Re: The implementation problem

From: Jacques M Mallah <>
Date: Sat, 23 Jan 1999 15:33:41 -0500

On Thu, 21 Jan 1999, Gilles HENRI wrote:
> I am personnaly very reluctant to interpret the consciousness in terms of
> "intrinsical" information (that could be objectively defined and measured).
> Take a typical state of the brain, or a succession of states realizing an
> implementation of some computation, for example corresponding to you seeing
> an elephant and saying "Oh an elephant!". Now imagine you realize a random
> permutation of neural cells which keep their electric and chemical states,
> but put them in different cortical areas. Most probably in this new state
> you won't feel and say anything sensible, although the new implementation
> is logically perfectly equivalent to the first one. The meaning of your
> thoughts must come in final analysis from the way your neural cells are
> actually connected to your I/O devices (eyes, ears, muscles..), not only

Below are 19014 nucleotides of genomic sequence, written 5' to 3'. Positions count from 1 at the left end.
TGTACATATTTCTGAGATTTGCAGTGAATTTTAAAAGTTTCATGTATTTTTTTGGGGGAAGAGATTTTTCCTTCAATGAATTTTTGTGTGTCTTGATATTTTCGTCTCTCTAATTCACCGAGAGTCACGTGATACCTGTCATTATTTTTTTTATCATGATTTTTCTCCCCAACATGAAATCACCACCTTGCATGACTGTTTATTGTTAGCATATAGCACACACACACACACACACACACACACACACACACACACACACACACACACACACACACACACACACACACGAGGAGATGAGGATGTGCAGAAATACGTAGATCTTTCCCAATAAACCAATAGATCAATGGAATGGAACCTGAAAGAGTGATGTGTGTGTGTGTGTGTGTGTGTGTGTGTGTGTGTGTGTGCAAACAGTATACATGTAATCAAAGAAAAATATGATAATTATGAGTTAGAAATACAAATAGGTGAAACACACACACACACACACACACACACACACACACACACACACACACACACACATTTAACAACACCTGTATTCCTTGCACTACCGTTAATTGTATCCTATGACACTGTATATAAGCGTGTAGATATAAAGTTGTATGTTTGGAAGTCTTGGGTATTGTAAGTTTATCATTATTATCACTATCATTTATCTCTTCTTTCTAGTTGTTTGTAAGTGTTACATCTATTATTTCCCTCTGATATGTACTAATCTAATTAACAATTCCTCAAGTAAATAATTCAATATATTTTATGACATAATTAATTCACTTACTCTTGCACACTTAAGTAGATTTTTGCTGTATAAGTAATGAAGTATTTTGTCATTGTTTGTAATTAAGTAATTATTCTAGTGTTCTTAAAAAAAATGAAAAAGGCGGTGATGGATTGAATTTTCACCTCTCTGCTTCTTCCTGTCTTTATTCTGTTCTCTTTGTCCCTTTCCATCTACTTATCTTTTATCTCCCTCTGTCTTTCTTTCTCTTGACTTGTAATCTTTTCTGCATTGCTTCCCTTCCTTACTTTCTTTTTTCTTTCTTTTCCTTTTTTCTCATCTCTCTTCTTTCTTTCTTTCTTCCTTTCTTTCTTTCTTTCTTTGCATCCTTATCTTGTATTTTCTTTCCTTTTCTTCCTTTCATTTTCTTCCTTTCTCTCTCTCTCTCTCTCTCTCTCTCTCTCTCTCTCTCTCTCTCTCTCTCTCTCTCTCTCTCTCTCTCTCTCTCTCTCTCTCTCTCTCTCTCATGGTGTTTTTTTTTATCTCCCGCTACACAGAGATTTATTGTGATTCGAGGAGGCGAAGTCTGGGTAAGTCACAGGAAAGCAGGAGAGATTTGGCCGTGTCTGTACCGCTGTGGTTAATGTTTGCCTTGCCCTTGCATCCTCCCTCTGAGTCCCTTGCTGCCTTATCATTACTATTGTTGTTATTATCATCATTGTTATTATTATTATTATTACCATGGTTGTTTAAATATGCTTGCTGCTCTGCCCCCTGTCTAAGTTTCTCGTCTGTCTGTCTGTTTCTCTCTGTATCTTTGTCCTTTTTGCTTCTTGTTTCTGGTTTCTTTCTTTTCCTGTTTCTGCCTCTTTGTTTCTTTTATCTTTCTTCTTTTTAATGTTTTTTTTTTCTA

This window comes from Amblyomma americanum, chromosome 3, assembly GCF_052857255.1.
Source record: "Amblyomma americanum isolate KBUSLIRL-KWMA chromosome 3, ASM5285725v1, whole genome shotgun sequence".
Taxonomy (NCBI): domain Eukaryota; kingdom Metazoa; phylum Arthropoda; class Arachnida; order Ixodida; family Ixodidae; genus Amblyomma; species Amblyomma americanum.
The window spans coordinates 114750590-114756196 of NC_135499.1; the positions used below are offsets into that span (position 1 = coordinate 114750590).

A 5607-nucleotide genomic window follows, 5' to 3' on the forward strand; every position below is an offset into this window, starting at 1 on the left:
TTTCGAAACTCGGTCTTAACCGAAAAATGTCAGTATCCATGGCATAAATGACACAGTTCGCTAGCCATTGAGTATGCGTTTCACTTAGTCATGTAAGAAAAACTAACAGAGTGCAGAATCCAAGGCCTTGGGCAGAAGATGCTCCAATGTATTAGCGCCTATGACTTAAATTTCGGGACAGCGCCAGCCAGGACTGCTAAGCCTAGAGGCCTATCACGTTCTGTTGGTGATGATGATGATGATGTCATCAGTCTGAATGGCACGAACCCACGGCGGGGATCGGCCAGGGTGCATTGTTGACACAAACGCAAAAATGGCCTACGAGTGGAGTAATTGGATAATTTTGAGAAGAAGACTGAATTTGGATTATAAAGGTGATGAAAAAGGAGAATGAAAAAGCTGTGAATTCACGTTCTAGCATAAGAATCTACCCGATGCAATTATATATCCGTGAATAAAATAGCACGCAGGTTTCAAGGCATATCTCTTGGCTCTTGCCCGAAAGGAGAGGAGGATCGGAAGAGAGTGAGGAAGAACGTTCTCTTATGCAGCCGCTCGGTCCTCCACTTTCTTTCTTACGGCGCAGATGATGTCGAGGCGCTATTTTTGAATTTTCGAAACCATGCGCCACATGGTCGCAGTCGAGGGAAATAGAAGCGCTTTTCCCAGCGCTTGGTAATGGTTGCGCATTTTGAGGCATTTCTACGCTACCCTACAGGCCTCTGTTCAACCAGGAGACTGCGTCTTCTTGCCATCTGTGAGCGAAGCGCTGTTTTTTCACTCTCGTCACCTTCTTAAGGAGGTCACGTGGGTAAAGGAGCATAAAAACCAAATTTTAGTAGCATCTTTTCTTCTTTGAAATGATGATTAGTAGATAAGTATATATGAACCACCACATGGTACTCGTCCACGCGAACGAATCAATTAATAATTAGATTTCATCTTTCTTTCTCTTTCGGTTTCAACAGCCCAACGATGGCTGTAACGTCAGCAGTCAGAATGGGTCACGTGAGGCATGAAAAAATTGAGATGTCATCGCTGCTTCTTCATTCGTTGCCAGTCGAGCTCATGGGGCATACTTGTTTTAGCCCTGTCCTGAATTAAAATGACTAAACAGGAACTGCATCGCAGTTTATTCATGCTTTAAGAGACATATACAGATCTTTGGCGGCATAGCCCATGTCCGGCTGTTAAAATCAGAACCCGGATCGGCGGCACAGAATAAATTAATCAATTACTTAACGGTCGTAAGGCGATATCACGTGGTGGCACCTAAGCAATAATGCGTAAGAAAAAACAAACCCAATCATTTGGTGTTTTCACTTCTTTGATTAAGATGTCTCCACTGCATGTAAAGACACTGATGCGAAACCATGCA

> from their formal arrangement and state.

        No. If you rearrange the order, you change the information, just
like you would change the information of a string if you rearrange it.
Also, if you rearrange the connections, you change the causal
relationships that also define a computation. Your 'new implementation'
would be totally different from the old computation.
        Also, there is no such thing as input or output. These concepts
only apply when you predesignate one part of the universe as 'the system'
and the rest as 'the environment'. It is an artificial distinction,
not known to nature.

                         - - - - - - -
              Jacques Mallah (
       Graduate Student / Many Worlder / Devil's Advocate
"I know what no one else knows" - 'Runaway Train', Soul Asylum
            My URL:
Received on Sat Jan 23 1999 - 12:35:18 PST

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